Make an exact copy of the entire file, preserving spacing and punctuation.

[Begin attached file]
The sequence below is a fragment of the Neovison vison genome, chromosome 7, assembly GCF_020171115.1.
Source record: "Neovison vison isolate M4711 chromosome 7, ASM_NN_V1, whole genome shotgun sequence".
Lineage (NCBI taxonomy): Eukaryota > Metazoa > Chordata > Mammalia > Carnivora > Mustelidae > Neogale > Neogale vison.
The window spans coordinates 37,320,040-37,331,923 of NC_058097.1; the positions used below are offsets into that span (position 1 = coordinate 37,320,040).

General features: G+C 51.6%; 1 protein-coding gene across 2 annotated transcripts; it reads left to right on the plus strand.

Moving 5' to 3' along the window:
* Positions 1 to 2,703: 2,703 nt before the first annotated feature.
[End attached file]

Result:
The sequence below is a fragment of the Neovison vison genome, chromosome 7, assembly GCF_020171115.1.
Source record: "Neovison vison isolate M4711 chromosome 7, ASM_NN_V1, whole genome shotgun sequence".
Lineage (NCBI taxonomy): Eukaryota > Metazoa > Chordata > Mammalia > Carnivora > Mustelidae > Neogale > Neogale vison.
The window spans coordinates 37,320,040-37,331,923 of NC_058097.1; the positions used below are offsets into that span (position 1 = coordinate 37,320,040).

General features: G+C 51.6%; 1 protein-coding gene across 2 annotated transcripts; it reads left to right on the plus strand.

Moving 5' to 3' along the window:
* Positions 1 to 2,703: 2,703 nt before the first annotated feature.